Gate driver topologies, concepts and challenges for Wide BandGap devices

Wide BandGap (WBG) power semiconductor devices have already made a significant impact in power converters: SiC MOSFETs, unipolar devices, have reached similar conduction losses as Si IGBTs, bipolar devices, with a smaller required device area, and with much smaller switching losses, for the same breakdown voltage (BV > 650 V). GaN devices are also outperforming Silicon MOSFETs in the 100 V- 650 V class, albeit their lateral architecture compared to vertical Silicon devices. Although power semiconductor devices with better figures of merit are expected to have a positive impact at the power converter level, the appropriate and dedicated gate driving techniques are needed: the performances of WBG Field Effect Transistors (FETs) are strongly related to their gate drivers, within the power commutation cell and multicellular power converters.

In this short course, I will first detail the specificities of WBG FETs devices and their impact on gate driver topologies. I will explain the interactions and constraints between gate driver, WBG power transistor and commutation cell. The trade-offs will be described, such as EMI—losses, parameters affecting dv/dt and di/dt, active gate driving, and examples from state of the art gate drivers associated with SiC and GaN power transistors. The architectures of gate drivers and their evolutions for WBG devices will be detailed. Then, I will highlight the major gate driver concepts and challenges, from dead time control to precise timing and isolation: while digital control is now widely available, with digital clocks above several GHz and timing resolutions well below 1 ns, the specific timing challenges will be illustrated. Other important topics which are pushed forward by WBG devices will be addressed, such as gate driver supply isolation, gate signals isolation, short circuit detection and protection, integration limits and many other key challenges and upcoming opportunities specific to WBG power devices and their associated gate drivers.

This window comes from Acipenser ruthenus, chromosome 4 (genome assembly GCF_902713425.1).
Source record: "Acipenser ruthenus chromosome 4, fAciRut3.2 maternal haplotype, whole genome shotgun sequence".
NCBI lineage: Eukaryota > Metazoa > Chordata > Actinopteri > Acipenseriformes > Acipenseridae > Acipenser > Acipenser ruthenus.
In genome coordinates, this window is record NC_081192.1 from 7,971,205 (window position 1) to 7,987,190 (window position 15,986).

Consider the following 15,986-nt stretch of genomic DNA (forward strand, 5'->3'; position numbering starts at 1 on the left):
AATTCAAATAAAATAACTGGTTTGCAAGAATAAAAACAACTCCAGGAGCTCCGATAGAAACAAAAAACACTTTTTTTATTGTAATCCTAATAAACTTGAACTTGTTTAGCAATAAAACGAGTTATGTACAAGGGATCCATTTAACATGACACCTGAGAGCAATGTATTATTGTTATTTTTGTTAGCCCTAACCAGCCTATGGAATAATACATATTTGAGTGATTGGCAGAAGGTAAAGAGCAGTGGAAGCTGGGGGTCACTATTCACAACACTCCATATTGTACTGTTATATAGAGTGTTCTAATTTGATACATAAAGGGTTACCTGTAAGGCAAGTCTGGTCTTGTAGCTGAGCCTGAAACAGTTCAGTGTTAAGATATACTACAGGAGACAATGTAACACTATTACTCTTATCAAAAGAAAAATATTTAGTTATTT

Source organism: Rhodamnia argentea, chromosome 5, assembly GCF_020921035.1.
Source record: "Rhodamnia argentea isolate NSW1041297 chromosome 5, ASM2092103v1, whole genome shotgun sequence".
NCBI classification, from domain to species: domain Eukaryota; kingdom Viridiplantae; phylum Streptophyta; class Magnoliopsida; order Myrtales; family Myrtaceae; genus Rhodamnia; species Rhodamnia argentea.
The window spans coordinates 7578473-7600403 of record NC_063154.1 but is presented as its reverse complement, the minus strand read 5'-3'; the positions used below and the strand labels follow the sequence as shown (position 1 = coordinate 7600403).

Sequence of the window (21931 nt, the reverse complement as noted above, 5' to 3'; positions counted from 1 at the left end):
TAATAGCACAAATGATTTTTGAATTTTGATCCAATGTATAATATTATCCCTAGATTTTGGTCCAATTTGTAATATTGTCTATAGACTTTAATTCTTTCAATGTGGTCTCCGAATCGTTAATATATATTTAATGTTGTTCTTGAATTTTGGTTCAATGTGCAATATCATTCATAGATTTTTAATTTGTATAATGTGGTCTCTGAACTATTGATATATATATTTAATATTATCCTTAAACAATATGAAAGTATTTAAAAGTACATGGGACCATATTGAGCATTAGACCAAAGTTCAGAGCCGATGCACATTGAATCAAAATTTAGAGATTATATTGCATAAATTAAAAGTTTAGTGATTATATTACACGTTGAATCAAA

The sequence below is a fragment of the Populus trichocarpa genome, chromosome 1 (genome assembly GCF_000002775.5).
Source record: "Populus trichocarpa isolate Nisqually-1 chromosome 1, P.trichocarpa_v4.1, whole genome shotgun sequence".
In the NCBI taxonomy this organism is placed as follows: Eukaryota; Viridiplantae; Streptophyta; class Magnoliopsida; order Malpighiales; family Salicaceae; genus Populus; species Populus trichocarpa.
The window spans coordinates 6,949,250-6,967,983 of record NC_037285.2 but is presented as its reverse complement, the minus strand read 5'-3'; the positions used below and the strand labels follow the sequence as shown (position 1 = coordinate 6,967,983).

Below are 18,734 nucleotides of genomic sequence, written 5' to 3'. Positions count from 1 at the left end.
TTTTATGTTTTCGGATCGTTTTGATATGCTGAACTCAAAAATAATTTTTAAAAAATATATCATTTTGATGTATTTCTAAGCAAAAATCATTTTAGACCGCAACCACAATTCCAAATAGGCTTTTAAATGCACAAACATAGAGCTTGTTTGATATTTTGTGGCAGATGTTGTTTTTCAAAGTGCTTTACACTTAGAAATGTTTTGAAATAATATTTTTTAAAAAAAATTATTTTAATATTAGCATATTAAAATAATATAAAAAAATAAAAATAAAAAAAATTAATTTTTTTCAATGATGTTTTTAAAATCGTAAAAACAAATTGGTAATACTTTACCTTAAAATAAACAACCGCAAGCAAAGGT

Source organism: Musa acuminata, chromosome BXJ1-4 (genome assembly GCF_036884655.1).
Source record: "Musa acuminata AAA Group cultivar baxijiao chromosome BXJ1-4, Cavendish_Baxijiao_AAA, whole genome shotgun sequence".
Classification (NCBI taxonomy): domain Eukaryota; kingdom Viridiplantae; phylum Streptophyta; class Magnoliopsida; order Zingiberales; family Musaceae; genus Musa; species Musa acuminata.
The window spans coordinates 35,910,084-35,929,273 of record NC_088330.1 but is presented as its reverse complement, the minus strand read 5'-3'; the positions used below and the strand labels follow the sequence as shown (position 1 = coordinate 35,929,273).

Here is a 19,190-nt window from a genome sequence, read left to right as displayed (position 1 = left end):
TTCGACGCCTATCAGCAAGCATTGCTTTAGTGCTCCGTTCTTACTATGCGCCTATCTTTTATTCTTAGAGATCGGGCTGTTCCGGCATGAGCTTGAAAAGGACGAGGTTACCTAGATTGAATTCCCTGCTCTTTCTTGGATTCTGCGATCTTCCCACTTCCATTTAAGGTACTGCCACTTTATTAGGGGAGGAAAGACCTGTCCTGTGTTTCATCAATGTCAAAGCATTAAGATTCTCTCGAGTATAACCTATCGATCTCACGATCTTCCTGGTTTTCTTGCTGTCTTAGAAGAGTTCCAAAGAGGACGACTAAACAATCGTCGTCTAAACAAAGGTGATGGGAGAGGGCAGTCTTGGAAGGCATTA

Nicolas Rouger

B.E.Eng’02 (ENS, Univ. Paris-Sud Orsay, France) M.E.Eng ’05 & PhD.’08 (Grenoble Institute of Technology, France), Habil.’15, is CNRS senior scientist and group leader (Laplace Lab, Toulouse). While supervising 51 students, he contributed to more than 30 tape outs, in Silicon CMOS & power technologies, GaN and Diamond, advancing the frontiers of integration, gate drivers and power semiconductor devices. Dissemination within IEEE ISPSD (2006-2024) includes CMOS integrated ultra-fast short circuit detection and feedback loop for dv/dt control, optical gate driver (analog, digital and power), and more.